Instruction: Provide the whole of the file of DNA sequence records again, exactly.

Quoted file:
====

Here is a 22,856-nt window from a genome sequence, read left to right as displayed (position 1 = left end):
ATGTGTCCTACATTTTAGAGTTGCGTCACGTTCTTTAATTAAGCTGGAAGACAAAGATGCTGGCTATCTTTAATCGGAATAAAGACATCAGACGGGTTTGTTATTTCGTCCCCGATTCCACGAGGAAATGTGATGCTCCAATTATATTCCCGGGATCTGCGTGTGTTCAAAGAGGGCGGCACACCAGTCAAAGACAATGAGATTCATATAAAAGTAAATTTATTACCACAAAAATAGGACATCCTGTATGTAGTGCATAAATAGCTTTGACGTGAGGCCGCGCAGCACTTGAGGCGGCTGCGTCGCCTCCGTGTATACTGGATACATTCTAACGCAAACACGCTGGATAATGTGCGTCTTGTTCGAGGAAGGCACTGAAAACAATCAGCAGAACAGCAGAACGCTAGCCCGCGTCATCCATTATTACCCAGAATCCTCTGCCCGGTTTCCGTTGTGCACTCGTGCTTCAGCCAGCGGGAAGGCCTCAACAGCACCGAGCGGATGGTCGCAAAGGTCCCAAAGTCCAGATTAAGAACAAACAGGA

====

Here is a 22,856-nt window from a genome sequence, read left to right as displayed (position 1 = left end):
ATGTGTCCTACATTTTAGAGTTGCGTCACGTTCTTTAATTAAGCTGGAAGACAAAGATGCTGGCTATCTTTAATCGGAATAAAGACATCAGACGGGTTTGTTATTTCGTCCCCGATTCCACGAGGAAATGTGATGCTCCAATTATATTCCCGGGATCTGCGTGTGTTCAAAGAGGGCGGCACACCAGTCAAAGACAATGAGATTCATATAAAAGTAAATTTATTACCACAAAAATAGGACATCCTGTATGTAGTGCATAAATAGCTTTGACGTGAGGCCGCGCAGCACTTGAGGCGGCTGCGTCGCCTCCGTGTATACTGGATACATTCTAACGCAAACACGCTGGATAATGTGCGTCTTGTTCGAGGAAGGCACTGAAAACAATCAGCAGAACAGCAGAACGCTAGCCCGCGTCATCCATTATTACCCAGAATCCTCTGCCCGGTTTCCGTTGTGCACTCGTGCTTCAGCCAGCGGGAAGGCCTCAACAGCACCGAGCGGATGGTCGCAAAGGTCCCAAAGTCCAGATTAAGAACAAACAGGA